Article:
Building a cheap light tent

Discussion in 'Photography Beginners' Forum' started by akazoly, Mar 24, 2008.

  1. akazoly

    akazoly TPF Noob!

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    I want to build a cheap light tent for product photography.

    I have:

    - 7xA3 tracing paper.
    - 1x30W Daylight bulb (6400 K).
    - 3x25W Daylight bulb (6400 K).
    - 1 carton box.

    I want to achieve:

    - A pure white background

    Now I need your ideas. I need to put the tracing paper on left, right and top side of box ?

    [​IMG]

    Thanks!
     
  2. MarcusM

    MarcusM TPF Noob!

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  3. Big Mike

    Big Mike I am Big, I am Mike Staff Member Supporting Member

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    I would get a white card or thick paper, and bend it in, so that it forms the floor and back wall (two sides). Don't fold it, you want a seamless transition from wall to floor.

    Then cut out as much of the rest of the box as you can replace with the paper. Leave a hole for a lens.
     
  4. Big Mike

    Big Mike I am Big, I am Mike Staff Member Supporting Member

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    Check out THIS site
     
  5. akazoly

    akazoly TPF Noob!

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  6. Big Mike

    Big Mike I am Big, I am Mike Staff Member Supporting Member

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    Sometimes people prefer a gradient to a pure white background.

    A light tent isn't going to give you a pure white background...it's just for giving you nice soft light.

    To get a white background, you need to put more light onto the background....which might be easier without a light tent/box.

    If the background is almost white, it usually isn't too hard to tweak it a bit with software....to get what you are looking for.

    Of course, you could use a layer mask (in Photoshop) to do it, but it might not look as good/natural.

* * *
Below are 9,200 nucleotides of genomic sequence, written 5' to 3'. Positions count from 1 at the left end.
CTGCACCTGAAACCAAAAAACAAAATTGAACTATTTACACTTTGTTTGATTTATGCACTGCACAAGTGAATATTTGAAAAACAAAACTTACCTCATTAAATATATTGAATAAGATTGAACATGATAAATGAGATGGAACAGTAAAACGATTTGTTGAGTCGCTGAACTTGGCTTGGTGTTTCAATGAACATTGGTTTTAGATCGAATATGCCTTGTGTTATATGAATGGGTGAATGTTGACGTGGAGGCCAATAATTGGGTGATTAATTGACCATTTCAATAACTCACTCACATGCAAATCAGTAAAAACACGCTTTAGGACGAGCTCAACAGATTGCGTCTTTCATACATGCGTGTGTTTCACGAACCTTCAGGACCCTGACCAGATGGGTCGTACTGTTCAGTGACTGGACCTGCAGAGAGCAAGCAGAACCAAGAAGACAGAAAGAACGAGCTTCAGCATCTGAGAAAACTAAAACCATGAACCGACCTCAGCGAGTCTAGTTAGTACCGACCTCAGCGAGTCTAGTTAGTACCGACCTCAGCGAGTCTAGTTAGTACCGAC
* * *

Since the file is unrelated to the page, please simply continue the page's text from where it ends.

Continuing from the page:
7. akazoly

    akazoly TPF Noob!

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  8. gendarmee

    gendarmee TPF Noob!

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  9. akazoly

    akazoly TPF Noob!

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    I read somewhere, I need to overexpose the photo to achieve pure white background.
    Ok I overexpose with spot metering. I get the pure white background but the subject is overexposed.

    Is possible to solve this problem using the Exposure lock on camera? I want to overexpose only the background (the white background).
     
  10. Big Mike

    Big Mike I am Big, I am Mike Staff Member Supporting Member

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    If your scene is mostly white (white paper background) then that will trick the light meter in your camera...so yes, you would need to add positive exposure.

    To simplify things, I would put the camera into manual mode and take test shots. Look at the histogram after each shot and adjust the exposure until most of the graph is close to the right side.

    That should help, but it's still possible that your subject will be brighter than you want, and the background might not be all the way white. So like I said before, you may need to put more light onto the background (without putting more light onto the subject.)
     
  11. akazoly

    akazoly TPF Noob!

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    Thanks Mike! Now I think how to illuminate the background, because the object sit on white paper. I think I need a bottom light
     
  12. akazoly

    akazoly TPF Noob!

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    For testing purposes I put two bulb behind the subject:

    [​IMG]

    With spot metering and little over exposure I get this:

    [​IMG]

    Of course I have a little top lighting (not visible in image).

    I achieve the pure white background only with spot metering, this is normal ?
     

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